POEM: Pádraig Ó Tuama’s “Affirmative Action”

Belfast, N. Ireland

I recently began reading Pádraig Ó Tuama’s book of poetry Readings from the Book of Exile (London: Canterbury Press Norwich, 2012). Insightful in its profundity and subtlety, his poetry pushes us to the edge of our pods of comfort and forces us to look beyond, to others and our communion with them. I hope to offer an occasional reflection on some of his verses, and where he permits me, post pieces on here. Pádraig has graciously allowed me to post his poem “Affirmative Action” here now.

Pádraig’s poetry on occasion draws on the poetic nature of the Irish language. He opens his book with an exploration of exile, entitling his poem “Deoraíocht,” the Irish word for exile. He explains in a footnote that the word carries the implication of “to be in a state of tears.” In “Affirmative Action,” Pádraig discusses, via Irish linguistics, the importance of marrying our words to our actions. To me, this ties in well with my earlier discussions of Peter Rollins’ notions of understanding our beliefs as our actions rather than our espoused doctrines or values. My words, then – while carrying significance and weight, and certainly with a power that can simultaneously encourage and demean – do not reveal my positions, indicate my priorities, or point to what I find meaningful in nearly as profound a way as my actions. St. Francis of Assisi is often regarded as saying, “Preach the gospel always, and if necessary, use words.” We convey our beliefs and our values more through concrete, observable doings (or not-doings) and less through well-articulated language. With that, I offer Pádraig Ó Tuama’s “Affirmative Action” and invite your reactions.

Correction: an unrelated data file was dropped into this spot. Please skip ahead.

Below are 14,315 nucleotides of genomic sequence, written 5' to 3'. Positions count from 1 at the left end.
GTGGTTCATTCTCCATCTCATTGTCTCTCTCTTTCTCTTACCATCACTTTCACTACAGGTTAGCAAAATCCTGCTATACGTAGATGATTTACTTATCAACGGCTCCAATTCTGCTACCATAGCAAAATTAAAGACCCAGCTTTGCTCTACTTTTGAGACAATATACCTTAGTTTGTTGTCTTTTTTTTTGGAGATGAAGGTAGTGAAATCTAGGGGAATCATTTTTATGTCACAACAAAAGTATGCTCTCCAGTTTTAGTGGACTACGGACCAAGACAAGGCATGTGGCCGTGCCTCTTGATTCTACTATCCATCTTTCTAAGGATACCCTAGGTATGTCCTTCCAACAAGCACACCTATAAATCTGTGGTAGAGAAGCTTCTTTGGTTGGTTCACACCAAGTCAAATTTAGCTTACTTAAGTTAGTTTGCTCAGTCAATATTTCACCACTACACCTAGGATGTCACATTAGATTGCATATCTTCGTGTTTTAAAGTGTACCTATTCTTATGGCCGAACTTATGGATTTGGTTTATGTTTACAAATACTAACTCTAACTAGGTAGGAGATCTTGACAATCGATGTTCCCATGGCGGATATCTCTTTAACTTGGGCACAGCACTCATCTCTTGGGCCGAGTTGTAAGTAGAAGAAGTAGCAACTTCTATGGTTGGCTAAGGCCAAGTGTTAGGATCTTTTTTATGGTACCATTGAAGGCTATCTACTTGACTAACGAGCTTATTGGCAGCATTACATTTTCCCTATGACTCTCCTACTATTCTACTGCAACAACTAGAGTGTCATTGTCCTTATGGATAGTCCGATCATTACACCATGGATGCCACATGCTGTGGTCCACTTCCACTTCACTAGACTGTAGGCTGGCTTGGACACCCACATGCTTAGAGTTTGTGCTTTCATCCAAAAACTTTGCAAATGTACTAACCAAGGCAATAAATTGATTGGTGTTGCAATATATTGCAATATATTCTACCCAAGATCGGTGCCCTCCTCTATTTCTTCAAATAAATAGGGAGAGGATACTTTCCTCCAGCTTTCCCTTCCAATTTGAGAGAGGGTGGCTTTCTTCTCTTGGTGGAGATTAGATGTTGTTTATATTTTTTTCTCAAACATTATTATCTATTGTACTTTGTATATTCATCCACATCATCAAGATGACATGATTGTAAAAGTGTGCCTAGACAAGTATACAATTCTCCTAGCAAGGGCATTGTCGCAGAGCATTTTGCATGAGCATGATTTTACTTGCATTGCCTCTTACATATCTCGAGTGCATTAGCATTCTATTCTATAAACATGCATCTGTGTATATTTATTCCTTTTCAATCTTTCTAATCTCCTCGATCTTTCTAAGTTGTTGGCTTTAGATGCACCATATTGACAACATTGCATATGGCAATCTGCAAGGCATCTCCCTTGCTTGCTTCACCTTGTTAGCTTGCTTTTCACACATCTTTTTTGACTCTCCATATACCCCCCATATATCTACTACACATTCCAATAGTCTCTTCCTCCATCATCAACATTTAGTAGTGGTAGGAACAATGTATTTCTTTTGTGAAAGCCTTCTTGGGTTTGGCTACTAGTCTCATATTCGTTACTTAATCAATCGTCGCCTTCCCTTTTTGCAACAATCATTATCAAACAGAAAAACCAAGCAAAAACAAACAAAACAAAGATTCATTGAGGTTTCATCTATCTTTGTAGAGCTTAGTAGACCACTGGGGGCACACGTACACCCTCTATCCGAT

Affirmative Action

In the Irish language, there is not a word for ‘yes’. There is
not a word for ‘no’ either.

You can only answer in the affirmative – you can say ‘I
will’, or ‘I won’t’. You can say ‘I can’. You can say ‘I am’
or ‘I am not.

It is appropriate that a language so poetic as to suggest
a bridge between the world for exile and the word for
weeping would be rooted in an earthy solidity that requires
answers to be linked to an action. Affirmative answers are
indicated by action.

Let your yes be yes and your no be no.

Let your yes be seen in your doing.

Let your no be not-doing.

If you say yes, but do-not-do, it is a no.

So, forget all your talk.

Tell me by what you do.


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  2. Tony Brennan says:

    Padraig this week is visiting Hobart Tasmania Australia where I am Michael. I’ve used ‘Affirmative Action’ as a reflection with some leaders to draw them into the power of our word/ our words to as you say ‘simultaneously encourage and demean’. When we give voice to the depth of ourselves (and indeed listen to it in others) it is our words that try to contain the hopes, joys, fears and hungers of our humanity. thank God we have poetry and the poets like Padraig to help us in the great word search for meaning, so that we can hear ourselves trying to speak truth.

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